Zimmer’s partners at Remote Control work all over Hollywood: There’s Tom Holkenborg (aka Junkie XL) of Mad Max: Fury Road, Harry Gregson-Williams (The Martian, the Narnia franchise), Henry Jackman (a favorite of the Marvel Cinematic Universe), and John Powell (best known for his work in animated films). Zimmer’s synthesizer-heavy approach has become so recognizable partly because his acolytes are doing similar work throughout the industry. But as the Remote Control team has helped to replicate his bombastic style, making the Zimmer sound synonymous with widescreen action, Zimmer himself has branched off in some fascinating directions.

The point at which he became truly ubiquitous was his collaboration with Christopher Nolan. Zimmer worked on all three of the director’s Batman films (the first two in collaboration with James Newton Howard), taking a superhero who already had very famous theme music (composed by Danny Elfman for Tim Burton’s Batman movie) and reinventing him from the ground up. Zimmer’s superhero work swerves away from the more august, Wagner-esque romanticism of John Williams’s famous scores; his top-tier work for The Dark Knight Rises is layered with drums, chanting choruses, and mournful minor-key strings.

Alongside the Batman movies, Nolan made Inception, his 2010 blockbuster set in the world of dreams. Zimmer’s electronic score was embellished by the former Smiths guitarist Johnny Marr playing a 12-string guitar. Most tracks featured elements of Edith Piaf’s song “Non, je ne regrette rien” slowed down to a groaning crawl, as the recording is an important element in the film’s plot. Inception featured the rumbling “BRAAAM” sound that has become pervasive in Hollywood, especially in film advertising. It’s then that Zimmer became recognizable even among teenage fans online; there’s little doubt that Inception’s track “Time,” his most popular on Spotify, will be the grandiloquent closer of his Coachella set.

As quickly as people have copied Zimmer’s sound, he’s moved to re-invent it. His Oscar-nominated score for Sherlock Holmes (2009) is a wonderfully baroque piece of superhero music, reliant on the banjo, squeaky violins, and a broken piano that Zimmer destroyed himself in search of the right tone. For The Amazing Spider-Man 2 and Hidden Figures he’s collaborated with the hip-hop artist and producer Pharrell Williams, working strenuously to avoid the predictable sounds of each genre (superhero and inspirational drama). Over the last 20 years, Zimmer has worked on box-office hits spanning all genres, and his willingness to adapt with the times has helped define his generational appeal.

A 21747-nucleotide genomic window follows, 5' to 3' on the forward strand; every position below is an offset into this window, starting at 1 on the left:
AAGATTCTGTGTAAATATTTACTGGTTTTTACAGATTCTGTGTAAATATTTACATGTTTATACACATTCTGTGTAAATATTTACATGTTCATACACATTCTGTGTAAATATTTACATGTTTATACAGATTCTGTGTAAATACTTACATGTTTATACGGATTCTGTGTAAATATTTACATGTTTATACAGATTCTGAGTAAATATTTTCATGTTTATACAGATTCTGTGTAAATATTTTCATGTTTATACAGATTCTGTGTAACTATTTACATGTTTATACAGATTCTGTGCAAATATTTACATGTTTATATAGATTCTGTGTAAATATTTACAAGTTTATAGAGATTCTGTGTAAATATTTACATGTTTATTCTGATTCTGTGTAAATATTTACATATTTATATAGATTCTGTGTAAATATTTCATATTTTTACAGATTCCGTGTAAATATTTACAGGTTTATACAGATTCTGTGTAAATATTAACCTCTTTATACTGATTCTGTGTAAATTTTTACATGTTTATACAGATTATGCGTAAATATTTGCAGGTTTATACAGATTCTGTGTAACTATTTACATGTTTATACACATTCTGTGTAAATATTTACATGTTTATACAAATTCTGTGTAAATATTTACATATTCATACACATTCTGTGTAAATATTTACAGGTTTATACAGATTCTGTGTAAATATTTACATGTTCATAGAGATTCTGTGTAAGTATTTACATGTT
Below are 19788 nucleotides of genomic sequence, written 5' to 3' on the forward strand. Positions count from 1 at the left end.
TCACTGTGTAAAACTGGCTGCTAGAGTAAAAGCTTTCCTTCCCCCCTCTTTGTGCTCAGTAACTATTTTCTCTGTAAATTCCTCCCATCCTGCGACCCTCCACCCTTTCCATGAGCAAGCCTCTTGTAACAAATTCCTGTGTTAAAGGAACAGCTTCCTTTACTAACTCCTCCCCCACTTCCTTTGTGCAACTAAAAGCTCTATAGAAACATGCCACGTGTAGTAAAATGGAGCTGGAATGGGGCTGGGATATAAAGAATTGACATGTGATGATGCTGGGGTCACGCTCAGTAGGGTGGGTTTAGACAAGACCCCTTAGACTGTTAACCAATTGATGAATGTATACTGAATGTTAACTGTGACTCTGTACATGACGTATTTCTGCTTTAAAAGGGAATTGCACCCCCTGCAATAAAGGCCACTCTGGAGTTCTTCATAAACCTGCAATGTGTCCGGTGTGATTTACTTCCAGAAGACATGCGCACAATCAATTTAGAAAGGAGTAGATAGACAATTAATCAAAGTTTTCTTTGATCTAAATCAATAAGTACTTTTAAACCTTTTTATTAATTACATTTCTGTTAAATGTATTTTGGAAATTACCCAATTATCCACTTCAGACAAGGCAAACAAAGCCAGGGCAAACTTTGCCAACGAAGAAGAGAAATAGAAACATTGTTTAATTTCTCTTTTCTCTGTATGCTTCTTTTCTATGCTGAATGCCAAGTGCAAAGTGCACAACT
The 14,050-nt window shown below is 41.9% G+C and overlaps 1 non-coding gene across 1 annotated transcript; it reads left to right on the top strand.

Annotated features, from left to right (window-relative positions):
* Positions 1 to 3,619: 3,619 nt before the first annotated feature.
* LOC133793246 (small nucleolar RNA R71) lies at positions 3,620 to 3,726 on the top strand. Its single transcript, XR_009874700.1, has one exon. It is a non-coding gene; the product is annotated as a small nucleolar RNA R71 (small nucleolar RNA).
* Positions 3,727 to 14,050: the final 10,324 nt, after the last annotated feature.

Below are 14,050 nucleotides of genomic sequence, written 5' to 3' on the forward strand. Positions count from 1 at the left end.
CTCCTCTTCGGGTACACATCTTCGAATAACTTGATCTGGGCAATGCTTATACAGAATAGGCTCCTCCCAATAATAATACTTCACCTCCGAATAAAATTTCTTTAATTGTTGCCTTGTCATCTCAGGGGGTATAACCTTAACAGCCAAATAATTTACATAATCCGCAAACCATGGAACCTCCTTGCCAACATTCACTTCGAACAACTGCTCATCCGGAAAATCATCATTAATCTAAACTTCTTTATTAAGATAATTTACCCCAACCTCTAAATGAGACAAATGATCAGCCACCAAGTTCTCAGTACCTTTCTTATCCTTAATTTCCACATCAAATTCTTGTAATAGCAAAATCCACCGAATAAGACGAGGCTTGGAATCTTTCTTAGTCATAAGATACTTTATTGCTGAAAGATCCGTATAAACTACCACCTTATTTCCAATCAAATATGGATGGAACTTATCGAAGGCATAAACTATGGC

When Nolan began work on his space epic Interstellar (2014), he asked Zimmer to write the music before looking at the script, telling him only the movie’s broadest story themes. Zimmer came back with a piece of organ music, which Nolan dubbed “the heart of the movie,” and the two worked in tandem from then on, with Zimmer providing music for scenes the minute they were shot (usually, film scores are composed well after shooting has concluded). His Interstellar score might be the best of his career—a Philip Glass-esque piece that builds atmosphere not through sheer volume and intensity, but through repetitive, discordant organ melodies that grow increasingly alien the farther the film’s action gets from Earth.

Like any composer, Zimmer will sometimes lean back into familiar territory. His work on Zack Snyder’s Superman films is loud and crunching, but somewhat unremarkable outside of its excellent main theme. He worked on each of Ron Howard and Tom Hanks’s Robert Langdon movies, including 2016’s Inferno, without much distinction. But his body of music is so staggering, and the variety of his efforts so broad, that he’s become increasingly difficult to peg. A glimpse of his work on Colbert’s show might seem like that of any Hollywood composer, but as his forthcoming tour—and his Coachella appearances—will likely prove, it’s anything but.